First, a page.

We arrived at our BNB on Monday evening in the pouring rain. Amazingly enough, it was the first time in almost 11 months that we arrived at a destination soaking wet. We managed to meet our host and get inside. Once we dried off and settled in we had a very nice chat with our hosts. Coincidentally they both work for Air BNB which is located in Dublin and is the app that we use to find all of our travel homes. How interesting. They gave us some ideas to keep us entertained for the next couple of days and we finally headed off to bed.
This morning we hopped the bus towards downtown with our first stop being at Trinity College where Richard went to see the Book of Kells. This is a library that houses many old manuscripts, the most famous being the gospels. These date back to 800 AD. He will have to give you more details on that. From the college we tracked down the statue of Molly Malone. Though she was not a real person, she has become famous as the subject of the very popular Irish folk song “Sweet Molly Malone”. It tells the story of young Molly who is a fishmonger and peddles her wares up and down the street. Unfortunately, life is not kind to Molly and she dies of a fever. Why this song became so popular, I really do not know. Regardless, we joined the rest of the folks lined up to see her and took our turn taking her picture. Ah, sweet Molly Malone.
After lunch, we stopped at St. Patrick’s Cathedral founded in 1191. It is the National Cathedral of the Church of Ireland and with its 43-metre spire, St. Patrick’s is the tallest and the largest church in Ireland. Just down the street from St. Patrick’s is Christ Church Cathedral, Dublin’s oldest building and spiritual heart of the city. It was founded in 1030. Both churches are spectacular and well worth a visit.
Our next stop was Dublin Castle – which doesn’t really look like a castle at all! It is a major Irish government complex, conference centre, and tourist attraction. Until 1922 it was the seat of the British government’s administration in Ireland. It was a key target during the Easter Rising of 1916, which marked the first step towards the end of British rule in Ireland. We decided not to tour this “castle” and moved on to Temple Bar.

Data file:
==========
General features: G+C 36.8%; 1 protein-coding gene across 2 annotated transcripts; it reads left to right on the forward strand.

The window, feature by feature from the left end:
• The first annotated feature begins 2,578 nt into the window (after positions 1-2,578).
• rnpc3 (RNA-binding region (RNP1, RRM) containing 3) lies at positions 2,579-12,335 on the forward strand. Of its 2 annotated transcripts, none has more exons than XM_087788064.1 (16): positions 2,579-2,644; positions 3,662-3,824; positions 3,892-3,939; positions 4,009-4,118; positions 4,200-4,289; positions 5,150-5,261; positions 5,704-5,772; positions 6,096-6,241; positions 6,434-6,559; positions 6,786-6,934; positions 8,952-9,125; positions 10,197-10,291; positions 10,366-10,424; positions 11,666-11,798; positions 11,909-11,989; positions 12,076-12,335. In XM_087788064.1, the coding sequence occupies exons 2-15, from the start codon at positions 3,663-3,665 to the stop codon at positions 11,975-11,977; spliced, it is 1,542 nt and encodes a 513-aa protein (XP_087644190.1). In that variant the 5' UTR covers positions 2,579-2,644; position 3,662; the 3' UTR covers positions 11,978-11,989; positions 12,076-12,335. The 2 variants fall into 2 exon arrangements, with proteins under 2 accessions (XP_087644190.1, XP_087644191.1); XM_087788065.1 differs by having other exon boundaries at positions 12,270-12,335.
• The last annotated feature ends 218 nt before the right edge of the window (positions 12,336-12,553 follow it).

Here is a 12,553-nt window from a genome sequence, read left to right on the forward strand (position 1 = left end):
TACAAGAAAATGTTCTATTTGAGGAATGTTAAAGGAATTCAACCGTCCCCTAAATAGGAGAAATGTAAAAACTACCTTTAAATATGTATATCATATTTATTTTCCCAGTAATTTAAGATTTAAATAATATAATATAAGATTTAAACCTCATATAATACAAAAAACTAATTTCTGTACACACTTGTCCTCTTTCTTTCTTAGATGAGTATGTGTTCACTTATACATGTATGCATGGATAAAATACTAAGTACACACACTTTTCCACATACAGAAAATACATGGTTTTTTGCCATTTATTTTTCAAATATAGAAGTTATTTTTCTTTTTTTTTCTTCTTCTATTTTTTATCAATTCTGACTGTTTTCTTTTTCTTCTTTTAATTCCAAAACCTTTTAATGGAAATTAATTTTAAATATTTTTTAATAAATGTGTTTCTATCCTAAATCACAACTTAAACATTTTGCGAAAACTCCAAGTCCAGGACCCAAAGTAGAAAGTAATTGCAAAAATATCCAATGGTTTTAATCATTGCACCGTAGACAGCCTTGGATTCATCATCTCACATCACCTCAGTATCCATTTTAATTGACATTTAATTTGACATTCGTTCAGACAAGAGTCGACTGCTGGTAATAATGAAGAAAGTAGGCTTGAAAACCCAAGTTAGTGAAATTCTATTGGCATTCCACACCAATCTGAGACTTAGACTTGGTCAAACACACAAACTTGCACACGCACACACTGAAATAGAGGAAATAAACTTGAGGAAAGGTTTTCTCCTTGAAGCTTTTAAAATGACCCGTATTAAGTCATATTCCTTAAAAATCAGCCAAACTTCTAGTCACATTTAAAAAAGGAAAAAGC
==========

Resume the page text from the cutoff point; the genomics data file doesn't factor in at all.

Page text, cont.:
Now, Temple Bar is actually a busy riverside neighbourhood, spread over cobbled pedestrian lanes. It is home to many pubs, restaurants and quirky shops. We had heard that a visit to Dublin would not be complete without stopping into the Temple Bar Pub. So, that’s what we did. It was a Tuesday afternoon and the place was packed with people – most of them singing along with the musician on stage. It was incredible and it wasn’t long before we found ourselves singing along too. It was quite infectious. We ended up staying for an hour or so, just drinking in the whole atmosphere (as well as a couple of beers and a G&T).
Leaving Temple Bar, we crossed the Ha’penny Bridge. It is a pedestrian bridge built in May 1816 over the River Liffey and is officially called the Liffey Bridge. However, locals still call it the Ha’penny Bridge because when it was first built, a toll of a half penny (ha’penny) was charged to each pedestrian to cross. This toll continued to be collected for 100 years and in 1919 the turnstiles at each end of the bridge were removed.
By this time, it was late in the afternoon and we turned for home. We debated about taking the bus back but in the end decided to walk. It was a little longer than we thought but we grabbed a bite to eat along the way so it wasn’t so bad. We’re planning our day tomorrow which will include a Celtic Night Dinner and Show. Now that should be fun!!
The Book of Kells
The Book of Kells, one of great treasures of medieval Europe, is an illuminated manuscript Gospel book in Latin, containing four Gospels of New Testament (Matthew, Mark, Luke and John) together with various prefatory texts and tables. It was created by Celtic monks some time around 800 AD. It is a masterwork of Western calligraphy, employing decoration that is not only extraordinarily rich and colorful but also, in places, deeply enigmatic. It is widely regarded as Ireland’s finest national treasure. A very interesting part of the display was a demonstration how books were made in the 9th century.
Trinity College Library
St. Patrick’s Cathedral and some of Ireland’s famous people buried there.
The Ha’penny Bridge.